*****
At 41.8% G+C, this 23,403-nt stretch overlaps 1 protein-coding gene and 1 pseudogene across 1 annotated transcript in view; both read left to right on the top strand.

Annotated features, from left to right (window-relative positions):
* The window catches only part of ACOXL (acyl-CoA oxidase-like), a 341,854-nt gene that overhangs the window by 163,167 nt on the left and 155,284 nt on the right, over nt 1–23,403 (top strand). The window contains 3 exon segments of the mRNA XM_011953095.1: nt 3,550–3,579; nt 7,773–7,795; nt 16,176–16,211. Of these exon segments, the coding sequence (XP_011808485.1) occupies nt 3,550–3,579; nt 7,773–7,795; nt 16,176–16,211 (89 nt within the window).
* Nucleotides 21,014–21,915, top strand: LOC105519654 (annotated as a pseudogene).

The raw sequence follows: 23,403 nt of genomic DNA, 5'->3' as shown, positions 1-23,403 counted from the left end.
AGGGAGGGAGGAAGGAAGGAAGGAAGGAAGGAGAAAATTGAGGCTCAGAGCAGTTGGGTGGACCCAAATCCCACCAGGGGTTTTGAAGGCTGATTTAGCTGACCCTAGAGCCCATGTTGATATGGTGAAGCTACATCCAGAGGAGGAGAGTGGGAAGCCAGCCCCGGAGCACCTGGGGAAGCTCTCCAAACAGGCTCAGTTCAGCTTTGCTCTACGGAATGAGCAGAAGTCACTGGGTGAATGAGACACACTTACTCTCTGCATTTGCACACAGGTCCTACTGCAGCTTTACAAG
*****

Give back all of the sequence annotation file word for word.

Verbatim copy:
At 41.8% G+C, this 23,403-nt stretch overlaps 1 protein-coding gene and 1 pseudogene across 1 annotated transcript in view; both read left to right on the top strand.

Annotated features, from left to right (window-relative positions):
* The window catches only part of ACOXL (acyl-CoA oxidase-like), a 341,854-nt gene that overhangs the window by 163,167 nt on the left and 155,284 nt on the right, over nt 1–23,403 (top strand). The window contains 3 exon segments of the mRNA XM_011953095.1: nt 3,550–3,579; nt 7,773–7,795; nt 16,176–16,211. Of these exon segments, the coding sequence (XP_011808485.1) occupies nt 3,550–3,579; nt 7,773–7,795; nt 16,176–16,211 (89 nt within the window).
* Nucleotides 21,014–21,915, top strand: LOC105519654 (annotated as a pseudogene).

The raw sequence follows: 23,403 nt of genomic DNA, 5'->3' as shown, positions 1-23,403 counted from the left end.
AGGGAGGGAGGAAGGAAGGAAGGAAGGAAGGAGAAAATTGAGGCTCAGAGCAGTTGGGTGGACCCAAATCCCACCAGGGGTTTTGAAGGCTGATTTAGCTGACCCTAGAGCCCATGTTGATATGGTGAAGCTACATCCAGAGGAGGAGAGTGGGAAGCCAGCCCCGGAGCACCTGGGGAAGCTCTCCAAACAGGCTCAGTTCAGCTTTGCTCTACGGAATGAGCAGAAGTCACTGGGTGAATGAGACACACTTACTCTCTGCATTTGCACACAGGTCCTACTGCAGCTTTACAAG